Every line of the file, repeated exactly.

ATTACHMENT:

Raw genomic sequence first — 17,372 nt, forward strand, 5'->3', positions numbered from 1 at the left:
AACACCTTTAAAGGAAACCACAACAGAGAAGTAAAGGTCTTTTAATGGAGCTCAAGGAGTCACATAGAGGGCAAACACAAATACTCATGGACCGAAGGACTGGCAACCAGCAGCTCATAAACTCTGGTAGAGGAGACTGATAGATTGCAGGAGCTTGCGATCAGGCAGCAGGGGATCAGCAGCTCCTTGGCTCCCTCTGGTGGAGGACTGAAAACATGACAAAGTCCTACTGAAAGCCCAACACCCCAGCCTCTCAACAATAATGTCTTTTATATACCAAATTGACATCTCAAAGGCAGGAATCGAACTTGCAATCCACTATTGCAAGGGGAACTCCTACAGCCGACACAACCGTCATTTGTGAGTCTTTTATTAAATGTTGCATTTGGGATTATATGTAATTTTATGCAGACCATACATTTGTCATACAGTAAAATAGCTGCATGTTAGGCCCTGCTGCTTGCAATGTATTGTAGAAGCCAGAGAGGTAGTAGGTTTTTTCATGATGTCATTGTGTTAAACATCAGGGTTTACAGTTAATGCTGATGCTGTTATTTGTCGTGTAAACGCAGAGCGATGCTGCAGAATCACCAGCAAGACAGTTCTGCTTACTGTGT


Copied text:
Raw genomic sequence first — 17,372 nt, forward strand, 5'->3', positions numbered from 1 at the left:
AACACCTTTAAAGGAAACCACAACAGAGAAGTAAAGGTCTTTTAATGGAGCTCAAGGAGTCACATAGAGGGCAAACACAAATACTCATGGACCGAAGGACTGGCAACCAGCAGCTCATAAACTCTGGTAGAGGAGACTGATAGATTGCAGGAGCTTGCGATCAGGCAGCAGGGGATCAGCAGCTCCTTGGCTCCCTCTGGTGGAGGACTGAAAACATGACAAAGTCCTACTGAAAGCCCAACACCCCAGCCTCTCAACAATAATGTCTTTTATATACCAAATTGACATCTCAAAGGCAGGAATCGAACTTGCAATCCACTATTGCAAGGGGAACTCCTACAGCCGACACAACCGTCATTTGTGAGTCTTTTATTAAATGTTGCATTTGGGATTATATGTAATTTTATGCAGACCATACATTTGTCATACAGTAAAATAGCTGCATGTTAGGCCCTGCTGCTTGCAATGTATTGTAGAAGCCAGAGAGGTAGTAGGTTTTTTCATGATGTCATTGTGTTAAACATCAGGGTTTACAGTTAATGCTGATGCTGTTATTTGTCGTGTAAACGCAGAGCGATGCTGCAGAATCACCAGCAAGACAGTTCTGCTTACTGTGT